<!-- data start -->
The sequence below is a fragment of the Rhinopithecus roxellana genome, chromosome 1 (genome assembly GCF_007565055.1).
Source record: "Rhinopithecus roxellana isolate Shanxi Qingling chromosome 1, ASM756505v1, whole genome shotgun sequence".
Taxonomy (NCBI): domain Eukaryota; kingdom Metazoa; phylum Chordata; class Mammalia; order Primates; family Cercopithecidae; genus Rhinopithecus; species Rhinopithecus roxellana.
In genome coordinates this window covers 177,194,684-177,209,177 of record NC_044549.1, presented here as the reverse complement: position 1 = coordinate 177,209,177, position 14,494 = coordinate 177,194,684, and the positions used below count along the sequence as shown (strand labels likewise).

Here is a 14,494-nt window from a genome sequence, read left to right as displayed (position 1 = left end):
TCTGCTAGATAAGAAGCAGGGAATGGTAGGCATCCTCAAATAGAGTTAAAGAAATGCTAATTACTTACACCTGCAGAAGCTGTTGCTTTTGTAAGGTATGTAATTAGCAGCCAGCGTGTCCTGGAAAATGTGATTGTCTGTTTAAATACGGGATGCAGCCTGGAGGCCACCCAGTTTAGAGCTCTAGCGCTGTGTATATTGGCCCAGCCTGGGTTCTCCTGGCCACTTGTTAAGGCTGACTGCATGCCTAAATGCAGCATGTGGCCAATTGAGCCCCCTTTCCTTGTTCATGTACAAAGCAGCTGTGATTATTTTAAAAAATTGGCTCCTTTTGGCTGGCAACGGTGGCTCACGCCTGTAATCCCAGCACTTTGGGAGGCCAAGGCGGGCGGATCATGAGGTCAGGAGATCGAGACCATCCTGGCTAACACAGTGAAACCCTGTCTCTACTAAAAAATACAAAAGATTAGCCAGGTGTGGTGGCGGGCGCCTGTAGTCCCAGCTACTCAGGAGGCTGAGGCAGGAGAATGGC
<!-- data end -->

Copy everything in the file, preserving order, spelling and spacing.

The sequence below is a fragment of the Rhinopithecus roxellana genome, chromosome 1 (genome assembly GCF_007565055.1).
Source record: "Rhinopithecus roxellana isolate Shanxi Qingling chromosome 1, ASM756505v1, whole genome shotgun sequence".
Taxonomy (NCBI): domain Eukaryota; kingdom Metazoa; phylum Chordata; class Mammalia; order Primates; family Cercopithecidae; genus Rhinopithecus; species Rhinopithecus roxellana.
In genome coordinates this window covers 177,194,684-177,209,177 of record NC_044549.1, presented here as the reverse complement: position 1 = coordinate 177,209,177, position 14,494 = coordinate 177,194,684, and the positions used below count along the sequence as shown (strand labels likewise).

Here is a 14,494-nt window from a genome sequence, read left to right as displayed (position 1 = left end):
TCTGCTAGATAAGAAGCAGGGAATGGTAGGCATCCTCAAATAGAGTTAAAGAAATGCTAATTACTTACACCTGCAGAAGCTGTTGCTTTTGTAAGGTATGTAATTAGCAGCCAGCGTGTCCTGGAAAATGTGATTGTCTGTTTAAATACGGGATGCAGCCTGGAGGCCACCCAGTTTAGAGCTCTAGCGCTGTGTATATTGGCCCAGCCTGGGTTCTCCTGGCCACTTGTTAAGGCTGACTGCATGCCTAAATGCAGCATGTGGCCAATTGAGCCCCCTTTCCTTGTTCATGTACAAAGCAGCTGTGATTATTTTAAAAAATTGGCTCCTTTTGGCTGGCAACGGTGGCTCACGCCTGTAATCCCAGCACTTTGGGAGGCCAAGGCGGGCGGATCATGAGGTCAGGAGATCGAGACCATCCTGGCTAACACAGTGAAACCCTGTCTCTACTAAAAAATACAAAAGATTAGCCAGGTGTGGTGGCGGGCGCCTGTAGTCCCAGCTACTCAGGAGGCTGAGGCAGGAGAATGGC